Plagiarism Without End, Amen: A Disquieting Historical Perspective


By David Abrahamson
Northwestern University


Presented at
Association for Education in Journalism and Mass Communication
Annual Conference, Kansas City, MO
July 30, 2003




The question before us: "Are we now facing a plague of plagiarism in both 
journalism and journalism education of epidemic proportions?" Clearly there 
is some evidence to support that proposition -- and many people certainly 
believe this to be the case. Examples are, of course, plentiful.

Any consideration of this topic has to begin with what might be called the 
"Tale of the Three Blairs." First of all there's Jayson. Perhaps, in the 
interest of both our time and our threshold for media saturation, we should 
leave his well-reported transgressions for others to deal with.

Next there is Britain's Prime Minister, Tony Blair. According to The 
Economist, a member of his cabinet "in February tried to pass off a 
plagiarized student thesis as intelligence material." It is believed that 
this was an important contribution to the rationale for the most recent war 
in Iraq. 

And thirdly, and perhaps less well known, is Ms. Blair Hornstine. She's a 
Morristown, NJ, high school senior who three or four months ago took it upon 
herself to sue her school for naming a co-valedictorian to join her on the 
graduation stage. She had a higher GPA than any other student, and she felt 
that she deserved to be the sole valedictorian. I will not speak to the 
merits of her complaint, but her legal action did place her in something of a 
spotlight. It turned out that she had been a very industrious student and had 
written a number of stories for the local newspaper, which then came under 
closer-than-normal examination -- and a half-dozen examples of fairly 
explicit plagiarism were found in her published articles. Unfortunately, the 
story has a sad ending, because, as a result, her offer of admission to 
Harvard University was withdrawn by that institution. 

Though academic and journalistic dishonesty are actually different matters, 
one can argue that they are at least related. In the academy we have in the 
last few years a number of quite prominent examples of different forms of 
plagiarism. There are Stephen Ambrose and his book, "The Wild Blue," and 
Doris Kearns Goodwin's "The Fitzgeralds and the Kennedys," both of which were 
discovered to include substantial passages lifted intact from other sources. 
There is Joseph Ellis at Mount Holyoke, who fabricated all sorts of personal 
history and introduced it into his courses. 

The question of the moment, however, is: "Is the Internet making all this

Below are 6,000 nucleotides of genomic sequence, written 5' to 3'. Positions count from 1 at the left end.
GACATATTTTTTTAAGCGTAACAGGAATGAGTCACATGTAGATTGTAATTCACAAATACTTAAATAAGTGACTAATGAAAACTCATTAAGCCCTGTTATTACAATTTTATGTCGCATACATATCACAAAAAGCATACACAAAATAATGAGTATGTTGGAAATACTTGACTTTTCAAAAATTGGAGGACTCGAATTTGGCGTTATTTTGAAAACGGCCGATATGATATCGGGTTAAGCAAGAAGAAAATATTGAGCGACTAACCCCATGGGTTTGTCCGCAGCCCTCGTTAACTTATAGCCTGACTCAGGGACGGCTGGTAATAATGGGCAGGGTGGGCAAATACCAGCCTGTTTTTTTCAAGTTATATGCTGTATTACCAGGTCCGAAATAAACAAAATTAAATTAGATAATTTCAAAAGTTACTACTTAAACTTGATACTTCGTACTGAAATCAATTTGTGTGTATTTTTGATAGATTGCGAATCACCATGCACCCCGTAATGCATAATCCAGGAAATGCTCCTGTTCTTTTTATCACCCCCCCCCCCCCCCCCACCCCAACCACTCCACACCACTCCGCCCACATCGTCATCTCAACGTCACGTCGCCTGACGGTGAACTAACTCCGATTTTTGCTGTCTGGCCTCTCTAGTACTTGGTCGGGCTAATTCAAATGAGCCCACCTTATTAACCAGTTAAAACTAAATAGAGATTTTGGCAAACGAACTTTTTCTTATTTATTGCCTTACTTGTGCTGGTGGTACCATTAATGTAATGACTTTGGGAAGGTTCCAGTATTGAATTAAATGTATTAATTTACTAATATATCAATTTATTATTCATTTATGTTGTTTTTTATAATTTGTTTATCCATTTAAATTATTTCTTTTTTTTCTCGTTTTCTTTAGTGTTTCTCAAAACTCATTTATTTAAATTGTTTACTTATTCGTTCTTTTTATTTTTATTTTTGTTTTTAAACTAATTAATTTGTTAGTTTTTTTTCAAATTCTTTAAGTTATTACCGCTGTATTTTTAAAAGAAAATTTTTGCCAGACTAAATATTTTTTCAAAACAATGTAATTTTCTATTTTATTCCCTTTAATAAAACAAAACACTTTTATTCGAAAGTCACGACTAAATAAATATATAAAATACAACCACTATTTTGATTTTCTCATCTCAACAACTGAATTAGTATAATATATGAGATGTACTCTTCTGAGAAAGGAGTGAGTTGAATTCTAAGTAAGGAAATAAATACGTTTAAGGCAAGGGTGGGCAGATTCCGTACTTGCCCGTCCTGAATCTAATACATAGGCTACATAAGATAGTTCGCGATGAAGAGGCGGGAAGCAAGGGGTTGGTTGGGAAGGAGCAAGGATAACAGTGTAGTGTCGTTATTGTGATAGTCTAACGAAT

worse?" Clearly, there is some troubling data for us to contemplate here. For 
example, at last count there were over 100 "cyber-paper mills," those 
services which sell to students ready-made term papers. At my own university 
about two years ago I happened to notice that one of these services had 
actually set up a table in our student union, and sales, as far as I could 
tell, were brisk. As an interesting aside: They had samples to show 
prospective customers, and the samples were printed on dark red paper so they 
could not be Xeroxed. One can only surmise that they were afraid of, um, 
plagiarism? 

Similarly, when I first began researching this topic, I went, as most of us 
do these days, to Google.com. In early July the key word "plagiarism" 
produced 650,000 citations. Yesterday, at the end of July, there were 665,000 
plagiarism sites -- 15,000 more. Obviously it is a growth industry. 

But despite all this, maybe there might be value in examining a somewhat 
contrarian position. And the contrarian position holds (a) that all of this 
is not new, (b) that this may not even be more prevalent, and (c) that within 
the problem itself lies the means to its solution. Simply stated, this will 
be my argument today. 

With your permission, let us start with a brief historical perspective on 
what we might call misappropriation of intellectual property. Plagiarism 
itself has a very, very long history. The word comes from the Latin 
"plagiarius," which is Latin for kidnapper. In one sense, the evolution of 
the term equates the stealing of someone's words with the stealing of their 
children.

Literature contains numerous examples of this sort of kidnapping. It is quite 
clear, for instance, that both Dante and Milton plagiarized Homer and Virgil.